• “[I]t is not clear that heavy cannabis users represent a meaningful job safety risk unless using before work or on the job; urine tests have poor validity and low sensitivity to detect employees who represent a safety risk; … [and] urinalysis has not been shown to have a meaningful impact on job injury/accident rates.”

Liberalized marijuana laws are associated greater labor participation, lower rates of absenteeism, declines in workers’ compensation filings, and higher wages

  • “Despite dramatic increases in support for recreational marijuana legalization, research has only recently begun to explore the broader socioeconomic impacts of increases in access. This study is the first to explore the impacts of the adoption of RMLs on adults’ wages and labor market outcomes. … [W]e find little support for the hypothesis that RML adoption affects employment and wages among working-age individuals. For some demographic sub-groups, we find evidence of modest increases in employment or wages, particularly for individuals over age 30 (in the shorter-run), younger racial/ethnic minorities, and those working in the agriculture sector. These results are consistent with the opening of a new licit industry for marijuana and (especially for older individuals) a substitution away from harder substances such as opioids.”
  • “We evaluate the effect of RMLs [recreational marijuana laws] on WC [workers’ compensation] benefit receipt and WC income over the period 2010 to 2018 using the Annual Social and Economic Supplement (ASEC) of the Current Population Survey (CPS). … Our results show a decline in WC benefit propensity of 0.18 percentage points (‘ppts’), which corresponds to a 20.0% reduction in any WC income, after states legalize marijuana for recreational use. Similarly, we find that annual income received from WC declines by $21.98 (or 20.5%) post-RML. These results are not driven by pre-existing trends. … The present study provides empirical evidence on the consequences of marijuana legalization on issues related to the labor market outcomes, in particular, WC claiming of older adults. … Our findings suggest potentially important benefits to older workers and society at large. Broadly, we show non-trivial improvements in work capacity, which we proxy with WC benefit receipt and various other metrics in our mechanism analysis, among older adults.”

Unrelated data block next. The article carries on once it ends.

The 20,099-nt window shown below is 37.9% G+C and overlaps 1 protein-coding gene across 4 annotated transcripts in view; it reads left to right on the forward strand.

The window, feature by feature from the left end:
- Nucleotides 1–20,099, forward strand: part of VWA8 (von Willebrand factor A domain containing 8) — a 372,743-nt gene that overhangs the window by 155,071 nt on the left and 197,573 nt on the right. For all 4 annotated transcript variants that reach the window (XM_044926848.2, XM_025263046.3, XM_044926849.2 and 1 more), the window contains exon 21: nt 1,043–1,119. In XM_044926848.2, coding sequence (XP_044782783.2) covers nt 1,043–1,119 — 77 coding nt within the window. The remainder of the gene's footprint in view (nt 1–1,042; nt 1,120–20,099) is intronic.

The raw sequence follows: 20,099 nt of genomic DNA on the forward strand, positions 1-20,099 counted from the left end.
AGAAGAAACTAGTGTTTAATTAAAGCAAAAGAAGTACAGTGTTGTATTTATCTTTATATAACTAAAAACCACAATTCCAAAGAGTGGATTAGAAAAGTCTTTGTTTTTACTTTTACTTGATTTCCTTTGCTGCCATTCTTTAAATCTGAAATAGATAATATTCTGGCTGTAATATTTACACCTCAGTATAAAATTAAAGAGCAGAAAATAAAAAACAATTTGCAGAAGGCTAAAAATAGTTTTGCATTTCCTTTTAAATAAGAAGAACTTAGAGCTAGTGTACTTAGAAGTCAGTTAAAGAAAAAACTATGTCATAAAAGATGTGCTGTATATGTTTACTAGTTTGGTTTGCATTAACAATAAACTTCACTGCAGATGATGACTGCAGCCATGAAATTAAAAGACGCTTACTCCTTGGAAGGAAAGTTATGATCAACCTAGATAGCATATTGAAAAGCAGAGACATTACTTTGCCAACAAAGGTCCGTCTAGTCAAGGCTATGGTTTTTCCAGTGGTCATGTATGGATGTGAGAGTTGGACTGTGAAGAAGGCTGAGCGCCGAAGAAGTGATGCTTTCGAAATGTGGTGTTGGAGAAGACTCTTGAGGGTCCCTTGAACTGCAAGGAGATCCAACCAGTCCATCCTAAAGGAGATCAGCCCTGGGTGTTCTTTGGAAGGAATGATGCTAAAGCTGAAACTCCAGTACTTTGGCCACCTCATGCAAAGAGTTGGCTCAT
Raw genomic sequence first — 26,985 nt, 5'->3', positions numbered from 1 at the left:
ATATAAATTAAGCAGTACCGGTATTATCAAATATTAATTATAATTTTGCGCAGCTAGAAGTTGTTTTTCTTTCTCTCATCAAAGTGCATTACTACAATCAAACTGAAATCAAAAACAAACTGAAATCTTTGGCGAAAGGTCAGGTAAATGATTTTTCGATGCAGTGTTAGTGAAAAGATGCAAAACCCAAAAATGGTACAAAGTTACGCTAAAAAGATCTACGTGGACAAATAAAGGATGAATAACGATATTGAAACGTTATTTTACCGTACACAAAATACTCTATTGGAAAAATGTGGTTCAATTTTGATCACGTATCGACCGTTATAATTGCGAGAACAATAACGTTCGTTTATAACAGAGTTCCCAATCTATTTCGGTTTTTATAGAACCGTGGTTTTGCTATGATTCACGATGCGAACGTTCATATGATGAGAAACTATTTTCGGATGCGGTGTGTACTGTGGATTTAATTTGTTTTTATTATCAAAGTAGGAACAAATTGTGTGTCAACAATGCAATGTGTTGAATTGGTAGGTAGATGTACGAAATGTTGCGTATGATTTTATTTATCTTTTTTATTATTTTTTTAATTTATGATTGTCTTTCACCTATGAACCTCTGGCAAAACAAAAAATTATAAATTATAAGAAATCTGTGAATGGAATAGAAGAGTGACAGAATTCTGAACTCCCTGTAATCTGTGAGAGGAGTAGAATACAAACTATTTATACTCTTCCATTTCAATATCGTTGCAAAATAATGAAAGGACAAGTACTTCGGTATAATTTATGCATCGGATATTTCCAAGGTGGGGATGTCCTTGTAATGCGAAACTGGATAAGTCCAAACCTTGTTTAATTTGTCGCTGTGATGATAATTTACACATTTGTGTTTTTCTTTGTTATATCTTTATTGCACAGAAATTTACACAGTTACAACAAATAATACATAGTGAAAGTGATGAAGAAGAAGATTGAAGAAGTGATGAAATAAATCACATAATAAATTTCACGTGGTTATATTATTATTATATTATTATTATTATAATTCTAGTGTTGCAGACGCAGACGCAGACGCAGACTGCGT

• “We study the effect of state medical marijuana laws (MMLs) on workers’ compensation (WC) claiming among adults. … We use data on claiming drawn from the Annual Social and Economic supplement to the Current Population Survey over the period 1989 to 2012, coupled with a differences‐in‐differences design to provide the first evidence on this relationship. Our estimates show that, post MML, WC claiming declines, both the propensity to claim and the level of income from WC. These findings suggest that medical marijuana can allow workers to better manage symptoms associated with workplace injuries and illnesses and, in turn, reduce need for WC.”
  • “Utilizing the Current Population Survey, the study identifies that absences due to sickness decline following the legalization of medical marijuana. … The results of this paper therefore suggest that medical marijuana legalization would decrease costs for employers as it has reduced self-reported absence from work due to illness/medical issues.”
  • The enactment of medical marijuana laws is associated with a “9.4 percent increase in the probability of employment and a 4.6 percent to 4.9 percent increase in hours worked per week” among those over the age of 50. “Medical marijuana law implementation leads to increases in labor supply among older adult men and women.”
  • Marijuana decriminalization is associated with increased probability of employment, particularly for young males, and an average increase of 4.5 percent in weekly earnings. African American males experienced the greatest average wage increase. “This data provides suggestive evidence that marijuana decriminalization laws improve extrinsic labor market outcomes. … This result is consistent with existing literature that suggests black adults, especially men, stand to benefit the most from removing these penalties.”